Coding requires immense concentration; this is why when most of us think of coders, we imagine them hunched in their chairs, wide-eyed and lit only by their monitor’s glow. This is because coding is about focus and following the process – and jumping the gun could break what you’ve worked for.

Don’t: Create Messy Code

In the heat of wild coding passion, it’s very easy to create an unbroken block of text, each following on from each other with no rhythm or reason – nothing neat or tidy.

You might think you know where everything is after a coding session, but think about when you get back to it the next day – do you really remember where one module ends and another one begins? It’s not only annoying dealing with your own messy code – it’s also time-consuming.

Keep your software code as easy to maintain as you possibly can – it’ll be less stressful for everyone involved, and will be overall more enjoyable to deal with.

Don’t: Forget To Document And Test

It’s important to remember that you’re creating your software to be used by others – and with that comes documentation. As a new user installs and uses your software, they might go into it with a particular aim in mind.

With this, you’ll need to write up everything your software can do, and how to go about achieving it. It doesn’t have to be an in-depth guide, but more of a step-by-step instructional on using your software. There might be something very specific about the installation process itself that users would find helpful.

With the more specialized users who would want to use your software – for example, other developers and system administrators – you should provide a more intricate guide on the specifics.

When it comes to the documentation comes testing itself – testing is so easy to overlook, especially if it’s a very small feature that’s recently been implemented. However, this feature still lives in the heart of your code, connected to everything else – it has the very real possibility of breaking another part of the software.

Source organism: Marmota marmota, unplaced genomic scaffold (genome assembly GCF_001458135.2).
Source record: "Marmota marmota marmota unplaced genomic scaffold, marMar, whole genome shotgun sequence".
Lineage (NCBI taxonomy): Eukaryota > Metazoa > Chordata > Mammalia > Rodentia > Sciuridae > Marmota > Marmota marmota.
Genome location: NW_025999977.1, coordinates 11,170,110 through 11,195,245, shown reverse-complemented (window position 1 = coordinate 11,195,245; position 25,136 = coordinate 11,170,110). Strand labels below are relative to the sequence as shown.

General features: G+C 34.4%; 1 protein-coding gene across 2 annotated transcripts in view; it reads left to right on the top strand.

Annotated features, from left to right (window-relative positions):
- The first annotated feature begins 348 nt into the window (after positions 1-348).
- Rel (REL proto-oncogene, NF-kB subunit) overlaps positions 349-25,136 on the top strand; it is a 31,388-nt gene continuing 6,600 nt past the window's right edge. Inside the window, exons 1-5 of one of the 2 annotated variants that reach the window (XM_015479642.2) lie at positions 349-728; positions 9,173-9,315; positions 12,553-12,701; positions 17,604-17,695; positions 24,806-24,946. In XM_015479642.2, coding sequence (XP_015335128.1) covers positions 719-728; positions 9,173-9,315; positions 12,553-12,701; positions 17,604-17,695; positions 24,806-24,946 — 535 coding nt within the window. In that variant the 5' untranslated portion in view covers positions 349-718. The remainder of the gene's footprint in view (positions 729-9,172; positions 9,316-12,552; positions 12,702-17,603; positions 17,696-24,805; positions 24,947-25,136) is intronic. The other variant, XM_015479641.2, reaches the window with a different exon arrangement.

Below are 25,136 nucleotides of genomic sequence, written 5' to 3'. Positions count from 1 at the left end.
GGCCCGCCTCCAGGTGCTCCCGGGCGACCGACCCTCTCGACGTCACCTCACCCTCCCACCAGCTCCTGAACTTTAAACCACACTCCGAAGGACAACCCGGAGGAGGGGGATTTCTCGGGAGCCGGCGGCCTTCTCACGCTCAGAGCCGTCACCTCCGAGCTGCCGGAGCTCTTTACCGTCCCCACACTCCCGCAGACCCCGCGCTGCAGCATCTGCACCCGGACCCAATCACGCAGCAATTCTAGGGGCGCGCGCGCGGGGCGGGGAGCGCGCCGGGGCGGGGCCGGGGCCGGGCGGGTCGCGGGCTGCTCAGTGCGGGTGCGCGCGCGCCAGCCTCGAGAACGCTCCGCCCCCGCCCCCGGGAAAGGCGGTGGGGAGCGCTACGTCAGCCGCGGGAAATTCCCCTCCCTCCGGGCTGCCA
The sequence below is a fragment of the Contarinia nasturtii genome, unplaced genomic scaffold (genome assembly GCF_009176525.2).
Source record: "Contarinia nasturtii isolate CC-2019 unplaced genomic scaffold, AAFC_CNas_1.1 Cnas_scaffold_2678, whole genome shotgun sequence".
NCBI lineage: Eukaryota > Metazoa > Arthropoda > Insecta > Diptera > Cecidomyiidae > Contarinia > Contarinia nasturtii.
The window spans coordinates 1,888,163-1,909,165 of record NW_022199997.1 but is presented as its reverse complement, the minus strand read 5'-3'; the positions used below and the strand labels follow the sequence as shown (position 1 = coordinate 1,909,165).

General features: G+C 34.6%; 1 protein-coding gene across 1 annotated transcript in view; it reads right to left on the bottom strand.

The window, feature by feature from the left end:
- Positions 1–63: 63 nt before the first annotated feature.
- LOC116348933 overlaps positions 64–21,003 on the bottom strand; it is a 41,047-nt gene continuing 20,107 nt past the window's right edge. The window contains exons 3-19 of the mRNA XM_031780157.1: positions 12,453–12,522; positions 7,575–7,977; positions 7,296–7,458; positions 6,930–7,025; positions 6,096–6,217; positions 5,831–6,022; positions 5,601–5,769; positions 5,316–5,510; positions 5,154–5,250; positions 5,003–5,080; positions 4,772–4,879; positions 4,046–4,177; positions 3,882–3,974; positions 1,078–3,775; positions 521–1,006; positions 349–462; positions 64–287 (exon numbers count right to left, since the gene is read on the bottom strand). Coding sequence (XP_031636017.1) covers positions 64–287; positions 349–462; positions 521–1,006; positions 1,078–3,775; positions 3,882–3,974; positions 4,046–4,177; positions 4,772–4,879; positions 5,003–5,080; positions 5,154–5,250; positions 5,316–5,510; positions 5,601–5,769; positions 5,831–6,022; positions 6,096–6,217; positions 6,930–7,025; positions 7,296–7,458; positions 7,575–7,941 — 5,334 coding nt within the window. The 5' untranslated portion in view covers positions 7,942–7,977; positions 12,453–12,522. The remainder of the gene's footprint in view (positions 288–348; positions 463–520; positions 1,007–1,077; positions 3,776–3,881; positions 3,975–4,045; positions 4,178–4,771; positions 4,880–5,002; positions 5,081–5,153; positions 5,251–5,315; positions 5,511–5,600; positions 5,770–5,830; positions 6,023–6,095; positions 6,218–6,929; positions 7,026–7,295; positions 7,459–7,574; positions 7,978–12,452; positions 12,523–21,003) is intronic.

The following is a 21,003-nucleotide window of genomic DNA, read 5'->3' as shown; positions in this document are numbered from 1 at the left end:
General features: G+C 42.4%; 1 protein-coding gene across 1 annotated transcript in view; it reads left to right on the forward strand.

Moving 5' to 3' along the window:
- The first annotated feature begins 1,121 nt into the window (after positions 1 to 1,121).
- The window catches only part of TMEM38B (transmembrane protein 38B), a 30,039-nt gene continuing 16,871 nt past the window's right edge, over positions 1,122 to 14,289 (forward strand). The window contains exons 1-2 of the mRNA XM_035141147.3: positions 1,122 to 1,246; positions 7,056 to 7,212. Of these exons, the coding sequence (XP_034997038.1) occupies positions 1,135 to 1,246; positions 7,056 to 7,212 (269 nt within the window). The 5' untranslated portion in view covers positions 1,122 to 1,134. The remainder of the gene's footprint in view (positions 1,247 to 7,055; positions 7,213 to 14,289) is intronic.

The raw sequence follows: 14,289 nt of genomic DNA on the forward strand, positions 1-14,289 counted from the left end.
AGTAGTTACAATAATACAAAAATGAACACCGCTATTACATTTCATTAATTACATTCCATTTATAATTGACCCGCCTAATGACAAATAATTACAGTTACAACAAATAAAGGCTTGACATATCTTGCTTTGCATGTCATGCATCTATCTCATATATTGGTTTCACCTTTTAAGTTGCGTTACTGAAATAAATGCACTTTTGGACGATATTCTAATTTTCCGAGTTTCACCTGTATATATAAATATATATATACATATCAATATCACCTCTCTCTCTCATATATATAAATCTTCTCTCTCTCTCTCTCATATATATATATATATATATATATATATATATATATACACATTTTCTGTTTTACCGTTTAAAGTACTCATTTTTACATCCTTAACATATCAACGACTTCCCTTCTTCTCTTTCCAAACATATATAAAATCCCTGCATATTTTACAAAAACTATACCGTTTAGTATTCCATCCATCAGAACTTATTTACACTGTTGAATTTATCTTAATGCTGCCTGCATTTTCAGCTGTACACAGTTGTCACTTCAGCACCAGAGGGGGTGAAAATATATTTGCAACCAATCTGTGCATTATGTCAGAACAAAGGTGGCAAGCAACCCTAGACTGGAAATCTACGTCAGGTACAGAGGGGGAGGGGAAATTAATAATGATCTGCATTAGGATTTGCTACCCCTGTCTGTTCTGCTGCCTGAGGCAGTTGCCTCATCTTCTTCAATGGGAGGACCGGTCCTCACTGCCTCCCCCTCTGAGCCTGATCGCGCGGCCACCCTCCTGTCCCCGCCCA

Rather than manually testing every aspect of your finished code, it can help to create an automated unit test to push the boundaries of what you’ve created. This automated test environment maximizes the efficiency of your development process, and publishing the test results to your users and clients will help them to understand the progress the software is making.

Don’t: Forget To Back Up Code

Document back-up is imperative for not only coders, but for writers, artists and photographers – if you keep all of your work limited to your machine, then all your hard work can be lost as easily as the machine itself.

The benefits of using online hosting and storage for your work is crucial – if the worst happens to the system that you’re working from, you can simply re-access your hard work and get straight back into it.

Backing up and hosting your code can also help you if you air it in a public service – code-hosting sites like GitHub and SourceForge are not only helpful backups for losing your work, but the community aspect can help you take your coding to the next level.

Not only do these platforms have great communities that can help you with dead-ends in your work, but users can subscribe to your software and be up to date with the latest versions, news, mailing list and a full-fledged wiki devoted to your software. You might even find contributors in these public circles to develop certain parts of it for you.

If you’re not interested in having your code open to the public, there are other hosting services that do the same thing, only private – for example, Assembla is a popular private platform for this, and offers use of a full revision history (to return to earlier versions), release tagging and even abilities for branching.